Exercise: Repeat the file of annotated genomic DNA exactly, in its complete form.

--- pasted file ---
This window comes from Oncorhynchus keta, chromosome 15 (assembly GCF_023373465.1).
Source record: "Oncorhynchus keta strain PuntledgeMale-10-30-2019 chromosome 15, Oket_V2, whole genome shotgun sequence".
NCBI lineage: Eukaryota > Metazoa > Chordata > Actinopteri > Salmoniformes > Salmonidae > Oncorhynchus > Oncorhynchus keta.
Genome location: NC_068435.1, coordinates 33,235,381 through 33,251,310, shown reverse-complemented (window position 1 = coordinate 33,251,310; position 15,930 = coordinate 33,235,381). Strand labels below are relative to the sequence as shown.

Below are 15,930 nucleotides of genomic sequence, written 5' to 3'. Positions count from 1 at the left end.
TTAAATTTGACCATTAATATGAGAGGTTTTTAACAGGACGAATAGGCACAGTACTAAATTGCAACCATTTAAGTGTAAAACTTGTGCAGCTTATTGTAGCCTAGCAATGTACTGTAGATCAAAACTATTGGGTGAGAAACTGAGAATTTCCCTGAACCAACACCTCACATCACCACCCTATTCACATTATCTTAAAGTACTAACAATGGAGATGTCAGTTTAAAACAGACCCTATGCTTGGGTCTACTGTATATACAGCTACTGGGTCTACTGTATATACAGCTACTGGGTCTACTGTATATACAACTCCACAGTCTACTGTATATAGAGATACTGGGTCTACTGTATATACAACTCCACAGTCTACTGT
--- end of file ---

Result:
This window comes from Oncorhynchus keta, chromosome 15 (assembly GCF_023373465.1).
Source record: "Oncorhynchus keta strain PuntledgeMale-10-30-2019 chromosome 15, Oket_V2, whole genome shotgun sequence".
NCBI lineage: Eukaryota > Metazoa > Chordata > Actinopteri > Salmoniformes > Salmonidae > Oncorhynchus > Oncorhynchus keta.
Genome location: NC_068435.1, coordinates 33,235,381 through 33,251,310, shown reverse-complemented (window position 1 = coordinate 33,251,310; position 15,930 = coordinate 33,235,381). Strand labels below are relative to the sequence as shown.

Below are 15,930 nucleotides of genomic sequence, written 5' to 3'. Positions count from 1 at the left end.
TTAAATTTGACCATTAATATGAGAGGTTTTTAACAGGACGAATAGGCACAGTACTAAATTGCAACCATTTAAGTGTAAAACTTGTGCAGCTTATTGTAGCCTAGCAATGTACTGTAGATCAAAACTATTGGGTGAGAAACTGAGAATTTCCCTGAACCAACACCTCACATCACCACCCTATTCACATTATCTTAAAGTACTAACAATGGAGATGTCAGTTTAAAACAGACCCTATGCTTGGGTCTACTGTATATACAGCTACTGGGTCTACTGTATATACAGCTACTGGGTCTACTGTATATACAACTCCACAGTCTACTGTATATAGAGATACTGGGTCTACTGTATATACAACTCCACAGTCTACTGT